All that coded for everything is beyond most every car buyer’s keen so they just get screwed because cars, like everything else these days, are “secret”, maybe not to the degree of 9/11 but close enough to such the exhaust and make big bucks doing so.

    • The actual glass? No, it isn’t much more expensive. But the calibrations aren’t easy. It takes some very specialized and expensive equipment and some significant and expensive training. It’s a safety system and if anything isn’t done absolutely to spec and fully documented, lawsuits will erupt.

      I know all this because my son-in-law does body work. He tells me the insurance companies are getting a bit miffed at what this stuff costs to repair (along with repair costs for aluminum body panels, etc.). I would expect to see insurance costs ratcheting up in a hurry Any Time Now.

  4. I read that just to re-calibrate the system can cost over a $1000. Someone at work radar unit “fell off” his brand new Honda, only 2 weeks old, he had to pay thousands to have a new one reinstalled.

    • On Audi’s it’s $2500 if you ever have to remove the front bumper, whether anything is replaced or not, just unplugging the sensors will lose the calibrations.

  5. Here in South Carolina the insurance companies are required by law to replace cracked windshields at no cost. I’m sure they fold the cost of that in, of course. I had to do it once on my work van. The company came out and did it in no time, and surprisingly it didn’t result in raised premiums. I think that may be mandated too.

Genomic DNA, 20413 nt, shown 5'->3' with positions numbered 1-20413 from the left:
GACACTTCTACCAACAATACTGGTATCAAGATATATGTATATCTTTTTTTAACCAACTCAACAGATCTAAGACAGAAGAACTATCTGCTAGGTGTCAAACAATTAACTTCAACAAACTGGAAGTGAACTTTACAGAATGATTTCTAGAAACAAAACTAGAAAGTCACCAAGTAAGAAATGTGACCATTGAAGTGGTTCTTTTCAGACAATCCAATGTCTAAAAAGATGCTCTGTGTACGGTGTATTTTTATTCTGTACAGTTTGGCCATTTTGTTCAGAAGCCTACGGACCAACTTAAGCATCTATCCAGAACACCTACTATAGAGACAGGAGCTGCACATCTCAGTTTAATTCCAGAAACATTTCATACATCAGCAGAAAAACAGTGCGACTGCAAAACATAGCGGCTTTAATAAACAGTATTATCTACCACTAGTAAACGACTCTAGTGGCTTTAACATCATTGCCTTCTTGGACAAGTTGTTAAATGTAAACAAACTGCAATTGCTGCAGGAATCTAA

This raises another question: How is it that work vans, from what I’ve seen, have escaped so much of the tech that goes into everything else, even “work” trucks? Mine has the damned air bags and an easily defeated seat belt alarm, but other than that it’s pretty old school. I even insisted on manual hand crank windows.

    • “How is it that work vans, from what I’ve seen, have escaped so much of the tech ”

      Often because corporations won’t pay for it. Simple as that.

  6. The car industry and uncle have gone way to far.
    I believe you’ll start seeing people drive ‘Roxor’ type vehicles on DOT roads more and more.